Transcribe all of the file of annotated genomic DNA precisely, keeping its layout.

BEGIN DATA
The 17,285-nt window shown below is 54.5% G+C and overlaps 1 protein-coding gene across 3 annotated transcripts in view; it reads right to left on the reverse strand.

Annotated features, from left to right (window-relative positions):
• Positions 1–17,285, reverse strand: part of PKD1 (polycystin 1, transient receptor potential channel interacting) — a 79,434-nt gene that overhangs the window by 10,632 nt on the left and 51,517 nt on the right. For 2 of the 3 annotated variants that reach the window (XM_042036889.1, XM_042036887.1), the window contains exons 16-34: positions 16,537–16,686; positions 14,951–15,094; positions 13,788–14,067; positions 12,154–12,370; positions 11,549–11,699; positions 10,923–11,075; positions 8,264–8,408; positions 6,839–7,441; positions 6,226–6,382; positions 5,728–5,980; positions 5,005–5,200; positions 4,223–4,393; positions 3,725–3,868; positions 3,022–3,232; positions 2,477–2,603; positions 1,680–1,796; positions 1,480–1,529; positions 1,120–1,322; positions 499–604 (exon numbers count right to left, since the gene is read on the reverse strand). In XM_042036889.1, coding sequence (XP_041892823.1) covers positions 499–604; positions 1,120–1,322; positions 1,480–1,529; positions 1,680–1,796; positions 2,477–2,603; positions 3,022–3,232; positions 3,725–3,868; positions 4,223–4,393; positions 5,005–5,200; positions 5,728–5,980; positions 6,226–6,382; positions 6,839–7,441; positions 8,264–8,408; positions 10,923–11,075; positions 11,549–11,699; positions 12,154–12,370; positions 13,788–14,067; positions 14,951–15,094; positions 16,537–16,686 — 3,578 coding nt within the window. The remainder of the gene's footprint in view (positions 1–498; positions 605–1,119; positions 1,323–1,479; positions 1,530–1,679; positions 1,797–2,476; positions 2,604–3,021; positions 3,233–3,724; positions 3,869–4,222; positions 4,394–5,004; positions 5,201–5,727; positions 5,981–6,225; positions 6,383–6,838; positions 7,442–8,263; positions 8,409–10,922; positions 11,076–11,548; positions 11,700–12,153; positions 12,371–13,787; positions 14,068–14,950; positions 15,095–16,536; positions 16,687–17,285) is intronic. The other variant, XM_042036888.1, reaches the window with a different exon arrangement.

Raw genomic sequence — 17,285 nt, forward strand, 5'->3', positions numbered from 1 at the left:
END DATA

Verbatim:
The 17,285-nt window shown below is 54.5% G+C and overlaps 1 protein-coding gene across 3 annotated transcripts in view; it reads right to left on the reverse strand.

Annotated features, from left to right (window-relative positions):
• Positions 1–17,285, reverse strand: part of PKD1 (polycystin 1, transient receptor potential channel interacting) — a 79,434-nt gene that overhangs the window by 10,632 nt on the left and 51,517 nt on the right. For 2 of the 3 annotated variants that reach the window (XM_042036889.1, XM_042036887.1), the window contains exons 16-34: positions 16,537–16,686; positions 14,951–15,094; positions 13,788–14,067; positions 12,154–12,370; positions 11,549–11,699; positions 10,923–11,075; positions 8,264–8,408; positions 6,839–7,441; positions 6,226–6,382; positions 5,728–5,980; positions 5,005–5,200; positions 4,223–4,393; positions 3,725–3,868; positions 3,022–3,232; positions 2,477–2,603; positions 1,680–1,796; positions 1,480–1,529; positions 1,120–1,322; positions 499–604 (exon numbers count right to left, since the gene is read on the reverse strand). In XM_042036889.1, coding sequence (XP_041892823.1) covers positions 499–604; positions 1,120–1,322; positions 1,480–1,529; positions 1,680–1,796; positions 2,477–2,603; positions 3,022–3,232; positions 3,725–3,868; positions 4,223–4,393; positions 5,005–5,200; positions 5,728–5,980; positions 6,226–6,382; positions 6,839–7,441; positions 8,264–8,408; positions 10,923–11,075; positions 11,549–11,699; positions 12,154–12,370; positions 13,788–14,067; positions 14,951–15,094; positions 16,537–16,686 — 3,578 coding nt within the window. The remainder of the gene's footprint in view (positions 1–498; positions 605–1,119; positions 1,323–1,479; positions 1,530–1,679; positions 1,797–2,476; positions 2,604–3,021; positions 3,233–3,724; positions 3,869–4,222; positions 4,394–5,004; positions 5,201–5,727; positions 5,981–6,225; positions 6,383–6,838; positions 7,442–8,263; positions 8,409–10,922; positions 11,076–11,548; positions 11,700–12,153; positions 12,371–13,787; positions 14,068–14,950; positions 15,095–16,536; positions 16,687–17,285) is intronic. The other variant, XM_042036888.1, reaches the window with a different exon arrangement.

Raw genomic sequence — 17,285 nt, forward strand, 5'->3', positions numbered from 1 at the left: